Getting Started with Role-based Access Control in Azure
To suggest security is “on the radar” for anyone moving to the cloud would be a dramatic understatement. But here we are. One thing I have discovered when talking with peers is there are a lot of gaps in fundamental security concepts out there. It’s critical to start your cloud journey with security in mind and being mindful of tools Azure provides out of the box. Yes, there are some extremely useful new services that can be leveraged, however, having the fundamental understanding of creating a secure cloud experience from the outset is just as important. I agree, learning fundamentals may not be as sexy as kicking the tires with Azure Sentinal, but they are extremely critical in improving your cloud security posture. In this article, we will take a look at how we can take a step in creating a secure platform by exploring role-based access control (RBAC).
What is Role-Based Access Control?
There are several approaches to security. Providing access on the need to know and more importantly, least privilege security principles are critical for any organization both on-premises or in the cloud. This is where role-based access control comes in. RBAC allows you to assign permissions to users, groups, and applications at different scopes. In Azure, the scopes at which these rights are assigned are subscription, resource group or a single resource.
For example, your Global Admin can assign the role of Virtual Machine Contributor to Janis within the subscription. This grants Janis the right to create, delete, or modify any virtual machine within the subscription. Maybe Janis really only needs to view virtual machines within a particular resource group, but yet, she has the ability to spin up any type of VM or delete existing with the Virtual Machine Contributor role.
Often times we assign more rights than necessary because it’s easier and things just work. This is not new. However, in the cloud, we must be mindful of least privilege more than ever because bad things can happen. We really need to assess what Janis needs. If all she needs is to see the assets in the resource group, we simply need to grant Janis the role of Reader, thus narrowing the scope of Janis’s rights which is a better practice falling under the least privilege security principal.
What are Security Principals
In short, security principals are who or whatever is being assigned the role or right. Take file permissions for instance. If I assign Todd the read permission to a document, Todd is the security principal. There are categories of security principals in Azure, very similar to what you have on-premises:
- User: any user who has a profile in Azure Active Directory
- Group: multiple users are assigned to a group, and roles can be assigned to groups, thereby impacting the users of that group.
- Service principal: a security ID for apps and services
- Managed Identity: used when developing cloud applications to help with credential management.
Azure Built-in Roles
There are quite a few built-in roles in Azure. The four most commonly used roles are:
- Owner-has full access including the right to delegate (grant other security principals) access.
- Contributor-has same access as owner other than delegation of access.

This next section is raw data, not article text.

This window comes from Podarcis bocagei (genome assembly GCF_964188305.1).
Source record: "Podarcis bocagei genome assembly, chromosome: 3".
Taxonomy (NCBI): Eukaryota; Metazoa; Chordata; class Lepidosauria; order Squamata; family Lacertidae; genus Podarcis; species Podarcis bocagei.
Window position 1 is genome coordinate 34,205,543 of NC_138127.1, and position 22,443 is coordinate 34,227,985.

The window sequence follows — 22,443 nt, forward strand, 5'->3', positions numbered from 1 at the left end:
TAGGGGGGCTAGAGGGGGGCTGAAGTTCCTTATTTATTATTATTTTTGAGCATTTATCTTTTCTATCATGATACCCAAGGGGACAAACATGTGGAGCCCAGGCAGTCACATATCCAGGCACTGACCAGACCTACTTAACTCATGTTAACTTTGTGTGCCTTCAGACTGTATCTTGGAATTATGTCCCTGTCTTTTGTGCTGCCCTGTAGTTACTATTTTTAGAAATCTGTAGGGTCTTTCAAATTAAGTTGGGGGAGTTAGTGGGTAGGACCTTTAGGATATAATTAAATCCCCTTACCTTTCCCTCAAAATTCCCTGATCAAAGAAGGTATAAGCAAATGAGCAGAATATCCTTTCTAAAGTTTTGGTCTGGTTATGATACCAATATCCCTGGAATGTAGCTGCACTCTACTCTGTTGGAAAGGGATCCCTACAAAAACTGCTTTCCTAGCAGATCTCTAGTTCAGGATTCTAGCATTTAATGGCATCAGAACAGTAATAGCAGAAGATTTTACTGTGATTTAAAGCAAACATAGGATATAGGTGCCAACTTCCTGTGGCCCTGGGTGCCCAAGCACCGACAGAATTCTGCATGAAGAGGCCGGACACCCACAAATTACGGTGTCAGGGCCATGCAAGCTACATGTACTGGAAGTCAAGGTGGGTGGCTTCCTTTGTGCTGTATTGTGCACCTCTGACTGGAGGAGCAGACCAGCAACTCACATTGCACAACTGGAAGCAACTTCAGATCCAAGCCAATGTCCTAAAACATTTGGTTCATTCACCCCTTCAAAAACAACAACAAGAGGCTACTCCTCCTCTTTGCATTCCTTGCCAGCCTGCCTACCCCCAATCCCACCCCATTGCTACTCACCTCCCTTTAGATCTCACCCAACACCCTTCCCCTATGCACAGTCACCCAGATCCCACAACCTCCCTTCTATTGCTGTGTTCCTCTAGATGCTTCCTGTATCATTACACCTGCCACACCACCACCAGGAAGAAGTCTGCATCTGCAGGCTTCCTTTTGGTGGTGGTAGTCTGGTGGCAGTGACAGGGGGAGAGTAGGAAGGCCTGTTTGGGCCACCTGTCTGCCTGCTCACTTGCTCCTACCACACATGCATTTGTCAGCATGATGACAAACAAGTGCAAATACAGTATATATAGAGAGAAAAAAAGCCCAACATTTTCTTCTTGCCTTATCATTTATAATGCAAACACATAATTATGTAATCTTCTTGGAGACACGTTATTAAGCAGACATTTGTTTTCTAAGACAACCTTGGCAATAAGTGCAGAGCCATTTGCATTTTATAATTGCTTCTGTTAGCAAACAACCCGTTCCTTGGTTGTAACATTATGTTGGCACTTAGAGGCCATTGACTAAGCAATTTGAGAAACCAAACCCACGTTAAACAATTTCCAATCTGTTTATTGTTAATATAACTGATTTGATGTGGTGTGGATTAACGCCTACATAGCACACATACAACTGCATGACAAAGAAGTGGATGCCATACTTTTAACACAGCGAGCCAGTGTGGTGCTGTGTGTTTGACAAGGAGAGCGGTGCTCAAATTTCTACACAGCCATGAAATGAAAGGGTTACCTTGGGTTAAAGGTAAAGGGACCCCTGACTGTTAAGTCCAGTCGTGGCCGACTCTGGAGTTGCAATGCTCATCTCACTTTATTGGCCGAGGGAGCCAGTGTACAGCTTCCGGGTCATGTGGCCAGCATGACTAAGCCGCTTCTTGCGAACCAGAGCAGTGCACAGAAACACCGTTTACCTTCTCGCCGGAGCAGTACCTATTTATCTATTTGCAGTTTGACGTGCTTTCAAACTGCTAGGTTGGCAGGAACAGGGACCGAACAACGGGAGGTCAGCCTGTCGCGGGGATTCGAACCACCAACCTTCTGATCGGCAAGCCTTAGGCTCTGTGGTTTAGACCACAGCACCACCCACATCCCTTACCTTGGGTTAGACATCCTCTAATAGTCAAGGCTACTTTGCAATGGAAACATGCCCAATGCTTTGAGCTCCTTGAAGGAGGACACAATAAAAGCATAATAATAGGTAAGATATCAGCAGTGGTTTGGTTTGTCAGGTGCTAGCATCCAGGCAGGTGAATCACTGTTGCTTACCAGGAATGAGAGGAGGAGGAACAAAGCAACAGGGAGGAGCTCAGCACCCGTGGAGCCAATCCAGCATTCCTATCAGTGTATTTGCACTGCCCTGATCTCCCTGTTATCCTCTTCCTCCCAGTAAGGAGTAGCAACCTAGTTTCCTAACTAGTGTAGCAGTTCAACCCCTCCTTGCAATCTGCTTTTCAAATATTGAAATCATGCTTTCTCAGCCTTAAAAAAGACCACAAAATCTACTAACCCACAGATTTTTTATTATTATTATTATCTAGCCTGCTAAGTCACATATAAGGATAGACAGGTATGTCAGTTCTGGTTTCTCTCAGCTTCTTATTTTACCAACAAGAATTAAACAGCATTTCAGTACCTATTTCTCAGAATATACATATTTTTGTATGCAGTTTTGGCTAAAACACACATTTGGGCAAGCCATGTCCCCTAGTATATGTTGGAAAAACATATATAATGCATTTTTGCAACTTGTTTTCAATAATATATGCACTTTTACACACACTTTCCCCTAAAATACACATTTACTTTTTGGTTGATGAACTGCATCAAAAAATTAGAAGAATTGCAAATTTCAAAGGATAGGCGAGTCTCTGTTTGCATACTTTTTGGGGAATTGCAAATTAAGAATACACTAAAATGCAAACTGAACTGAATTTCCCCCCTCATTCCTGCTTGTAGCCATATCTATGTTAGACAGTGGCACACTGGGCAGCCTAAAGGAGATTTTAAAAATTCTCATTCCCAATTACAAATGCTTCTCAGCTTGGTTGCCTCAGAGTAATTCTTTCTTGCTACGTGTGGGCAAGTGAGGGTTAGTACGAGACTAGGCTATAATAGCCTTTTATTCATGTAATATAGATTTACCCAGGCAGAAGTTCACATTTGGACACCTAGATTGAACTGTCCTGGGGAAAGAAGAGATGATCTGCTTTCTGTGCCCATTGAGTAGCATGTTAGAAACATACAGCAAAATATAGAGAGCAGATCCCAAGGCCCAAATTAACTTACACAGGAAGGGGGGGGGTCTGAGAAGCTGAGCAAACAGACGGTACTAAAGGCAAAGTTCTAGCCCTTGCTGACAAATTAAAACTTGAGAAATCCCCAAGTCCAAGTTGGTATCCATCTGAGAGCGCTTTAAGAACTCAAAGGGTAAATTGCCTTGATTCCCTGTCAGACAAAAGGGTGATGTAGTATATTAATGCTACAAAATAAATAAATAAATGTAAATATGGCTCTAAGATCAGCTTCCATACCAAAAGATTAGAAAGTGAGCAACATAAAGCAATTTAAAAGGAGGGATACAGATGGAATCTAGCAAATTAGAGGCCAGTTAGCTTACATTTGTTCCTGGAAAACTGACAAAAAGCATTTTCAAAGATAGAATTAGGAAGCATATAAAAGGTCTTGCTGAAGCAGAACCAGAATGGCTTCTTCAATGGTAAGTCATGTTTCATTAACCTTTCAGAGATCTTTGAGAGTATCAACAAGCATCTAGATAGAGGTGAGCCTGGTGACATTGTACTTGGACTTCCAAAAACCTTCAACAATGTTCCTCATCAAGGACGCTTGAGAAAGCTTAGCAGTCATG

- Reader-Can view existing Azure resources.
- User Access Administrator-manage user access.
Assigning a Role to a User
Let’s go ahead and assign Janis the role of Reader for our resource group named demo-rg. As of right now, Janis cannot see any virtual machines within that resource group while she is logged into the portal. (see below)
- Sign into your Azure portal with an account with user rights privileges.
- Locate your resource group, in this case, it’s demo-rg.
- Click Access Control (IAM).
- Click Add and choose Add role assignment.
- Type Reader in the Role assignment blade.
- Select your user(s) and save.
Due to this being the cloud, role assignment isn’t instantaneous. I’ve found logging in and logging out seemed to expedite the process. Or just go grab a cup of coffee and the role should be assigned when you return. Now, if we select virtual machines (or click on the demo-rg), Janis can now see all assets in that resource group, including the virtual machines (see below. She only has the reader role which would adhere to least privilege security philosophy if this is all she needs.
Access management for Azure resources should be high on the priority list. Leveraging out-of-the-box tools such as role-based access control can make that job much easier, especially when implementing from the ground up with a thoughtful plan in place. RBAC allows us to manage the who, what, and when in the cloud:
- Who should have access?
- What can they access?
- When can they access it (Just in Time)?
Take time to explore how you can create a stronger security profile by checking out the Azure Security docs site. There are several Security Best Practices white papers that go into great depth in securing the platform. You can also find some great RBAC tutorials including how to create and apply using PowerShell and Cloud shell located here.
More in Security
Microsoft Detects Raspberry Robin Windows Worm in Hundreds of Enterprise Networks
Jul 6, 2022 | Rabia Noureen
CISA Advises Federal Agencies to Patch Windows LSA Flaw Affecting Domain Controllers
Jul 5, 2022 | Rabia Noureen
Microsoft Defender for Endpoint Now Detects Network Threats on Android and iOS Devices
Jul 5, 2022 | Rabia Noureen
Microsoft Defender Vulnerability Management Adds New CVE Reporting Feature
Jun 30, 2022 | Rabia Noureen
Microsoft Releases Patches to Address Azure FabricScape Flaw Affecting Linux Workloads
Jun 29, 2022 | Rabia Noureen
Microsoft Defender for Identity Can Now Detect Insecure Domain Configurations
Jun 27, 2022 | Rabia Noureen
Most popular on petri